From the Smithsonian Magazine July 25, 2013Alexander Hamilton (1755 or 1757-1804) by John Trumbull  1806In the summer of 1791, Alexander Hamilton received a visitor.Maria Reynolds, a 23-year-old blonde, came to Hamilton’s Philadelphia residence...
From: 18th-century American Women on 6 Oct 2013

The c17th Carrie Bradshaw?

The tendency of women to gossip about their sex lives with their friends has set men a-fretting for centuries. Far from being a phenomenon of the ‘Sex & the City’ era, women of the seventeenth century were just as likely to have intimate...
From: The History of Love on 30 Sep 2013

Shakespeare’s World in 100 objects: Number 79, a Glass ‘Gossip’s Bowl’?

Today’s blog is by Victoria Jackson, Doctoral Researcher in the History Department at Birmingham. Victoria takes a look at a Glass Bowl which may or may not have been a ‘Gossip’s Bowl’! A Glass ‘Gossip’s Bowl’?   An Elizabethan...
From: Finding Shakespeare on 14 Jun 2013

Your One and Only Source into the Scandalous Lives of London’s Elite: Evelina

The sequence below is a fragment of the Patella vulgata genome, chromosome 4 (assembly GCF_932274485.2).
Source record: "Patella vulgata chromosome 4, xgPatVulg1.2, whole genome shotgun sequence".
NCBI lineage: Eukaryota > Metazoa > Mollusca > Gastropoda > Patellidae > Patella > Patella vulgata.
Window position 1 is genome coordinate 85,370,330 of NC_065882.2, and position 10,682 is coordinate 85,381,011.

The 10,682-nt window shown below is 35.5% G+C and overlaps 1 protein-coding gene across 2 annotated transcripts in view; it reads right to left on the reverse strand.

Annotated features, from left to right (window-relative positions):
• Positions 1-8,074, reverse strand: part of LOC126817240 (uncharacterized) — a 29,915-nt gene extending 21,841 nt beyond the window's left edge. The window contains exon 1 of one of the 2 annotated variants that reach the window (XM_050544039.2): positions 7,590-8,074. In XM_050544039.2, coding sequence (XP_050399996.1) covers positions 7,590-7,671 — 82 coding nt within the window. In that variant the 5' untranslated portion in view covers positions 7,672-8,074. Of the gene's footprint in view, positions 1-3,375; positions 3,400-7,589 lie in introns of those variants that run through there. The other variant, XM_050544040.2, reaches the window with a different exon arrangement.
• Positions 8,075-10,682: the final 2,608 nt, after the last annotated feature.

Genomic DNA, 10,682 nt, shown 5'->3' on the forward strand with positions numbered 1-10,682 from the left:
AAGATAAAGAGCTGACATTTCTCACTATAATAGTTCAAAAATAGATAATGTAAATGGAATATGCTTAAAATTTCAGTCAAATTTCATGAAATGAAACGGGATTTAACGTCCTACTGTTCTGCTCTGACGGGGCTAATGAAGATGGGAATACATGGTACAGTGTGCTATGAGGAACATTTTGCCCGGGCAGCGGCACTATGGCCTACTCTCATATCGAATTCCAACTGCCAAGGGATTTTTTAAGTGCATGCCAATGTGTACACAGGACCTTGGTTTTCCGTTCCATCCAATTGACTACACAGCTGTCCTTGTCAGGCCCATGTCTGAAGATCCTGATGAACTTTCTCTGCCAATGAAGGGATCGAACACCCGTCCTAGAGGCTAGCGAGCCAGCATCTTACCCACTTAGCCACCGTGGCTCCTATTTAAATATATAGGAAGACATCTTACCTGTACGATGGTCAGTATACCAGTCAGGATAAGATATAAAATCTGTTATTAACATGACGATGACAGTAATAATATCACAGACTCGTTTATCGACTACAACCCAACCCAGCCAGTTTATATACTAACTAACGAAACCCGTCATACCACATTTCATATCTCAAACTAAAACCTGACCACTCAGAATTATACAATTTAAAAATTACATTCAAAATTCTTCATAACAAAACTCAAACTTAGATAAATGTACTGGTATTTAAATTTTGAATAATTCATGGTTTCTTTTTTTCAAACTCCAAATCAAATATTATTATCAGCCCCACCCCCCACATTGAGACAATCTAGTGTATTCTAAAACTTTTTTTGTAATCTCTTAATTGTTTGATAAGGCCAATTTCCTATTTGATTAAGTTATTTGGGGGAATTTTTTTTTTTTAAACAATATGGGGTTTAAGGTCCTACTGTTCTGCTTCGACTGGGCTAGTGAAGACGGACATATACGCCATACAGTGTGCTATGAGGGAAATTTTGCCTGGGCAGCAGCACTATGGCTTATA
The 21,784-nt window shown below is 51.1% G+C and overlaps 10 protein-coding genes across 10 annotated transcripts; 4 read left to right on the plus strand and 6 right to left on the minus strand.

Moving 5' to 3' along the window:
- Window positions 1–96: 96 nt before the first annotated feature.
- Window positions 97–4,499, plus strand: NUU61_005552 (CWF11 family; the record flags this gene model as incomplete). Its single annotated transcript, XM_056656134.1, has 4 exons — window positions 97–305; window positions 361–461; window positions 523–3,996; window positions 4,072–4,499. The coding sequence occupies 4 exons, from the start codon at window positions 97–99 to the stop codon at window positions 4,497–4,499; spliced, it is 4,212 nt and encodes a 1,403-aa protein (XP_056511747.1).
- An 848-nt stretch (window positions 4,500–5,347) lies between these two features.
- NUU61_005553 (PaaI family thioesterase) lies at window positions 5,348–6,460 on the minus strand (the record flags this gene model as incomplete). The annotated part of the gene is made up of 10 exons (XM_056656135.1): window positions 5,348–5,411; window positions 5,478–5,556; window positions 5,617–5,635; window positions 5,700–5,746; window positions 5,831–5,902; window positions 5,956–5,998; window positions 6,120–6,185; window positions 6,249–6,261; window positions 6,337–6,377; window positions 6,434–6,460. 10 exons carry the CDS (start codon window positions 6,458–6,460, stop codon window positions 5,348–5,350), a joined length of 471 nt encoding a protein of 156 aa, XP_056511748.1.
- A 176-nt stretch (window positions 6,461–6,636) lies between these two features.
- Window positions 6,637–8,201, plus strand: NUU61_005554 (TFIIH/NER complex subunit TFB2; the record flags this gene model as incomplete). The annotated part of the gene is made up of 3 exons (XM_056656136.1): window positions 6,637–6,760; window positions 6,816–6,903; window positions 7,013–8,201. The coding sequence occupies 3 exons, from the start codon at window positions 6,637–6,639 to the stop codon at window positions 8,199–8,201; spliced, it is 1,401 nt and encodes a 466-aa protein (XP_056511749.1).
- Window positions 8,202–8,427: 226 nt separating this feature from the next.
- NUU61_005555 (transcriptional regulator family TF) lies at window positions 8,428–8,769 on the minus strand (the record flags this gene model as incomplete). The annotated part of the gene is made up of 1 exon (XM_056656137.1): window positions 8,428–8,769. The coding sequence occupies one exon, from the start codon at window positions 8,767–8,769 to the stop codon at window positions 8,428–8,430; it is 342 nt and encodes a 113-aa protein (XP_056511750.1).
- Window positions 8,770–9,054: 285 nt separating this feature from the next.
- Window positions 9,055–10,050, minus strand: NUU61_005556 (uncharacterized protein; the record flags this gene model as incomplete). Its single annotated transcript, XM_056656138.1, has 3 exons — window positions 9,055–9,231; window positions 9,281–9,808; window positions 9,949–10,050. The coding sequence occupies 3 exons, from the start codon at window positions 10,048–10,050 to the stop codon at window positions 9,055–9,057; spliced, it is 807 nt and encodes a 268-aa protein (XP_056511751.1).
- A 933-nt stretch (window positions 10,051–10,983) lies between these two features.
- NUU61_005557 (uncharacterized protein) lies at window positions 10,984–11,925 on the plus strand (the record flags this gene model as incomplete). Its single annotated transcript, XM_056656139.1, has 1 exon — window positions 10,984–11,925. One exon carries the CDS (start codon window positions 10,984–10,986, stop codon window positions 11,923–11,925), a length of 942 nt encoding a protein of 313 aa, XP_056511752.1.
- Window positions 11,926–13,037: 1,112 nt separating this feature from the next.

Frances Burney’s Evelina takes an interesting perspective on the elite society of London. In reference to the chosen title, after reading a few pages of Evelina, the television series Gossip Girl came to mind. For those of you who are aware of the...
From: Women Writers, 1660-1800 on 25 Mar 2013

Taylor Swift is the New Elizabeth Hands

The poem “On the Supposition of an Advertisement Appearing in a Morning Paper, of the Publication of a Volume of Poems, by a Servant Maid” is the discourse between a group of upper class women discussing a maid’s written work in the paper. Gossip,...
From: Women Writers, 1660-1800 on 21 Feb 2013

Notes on Post Tags Search

By default, this searches for any categories containing your search term: eg, Tudor will also find Tudors, Tudor History, etc. Check the 'exact' box to restrict searching to categories exactly matching your search. All searches are case-insensitive.

This is a search for tags/categories assigned to blog posts by their authors. The terminology used for post tags varies across different blog platforms, but WordPress tags and categories, Blogspot labels, and Tumblr tags are all included.

This search feature has a number of purposes: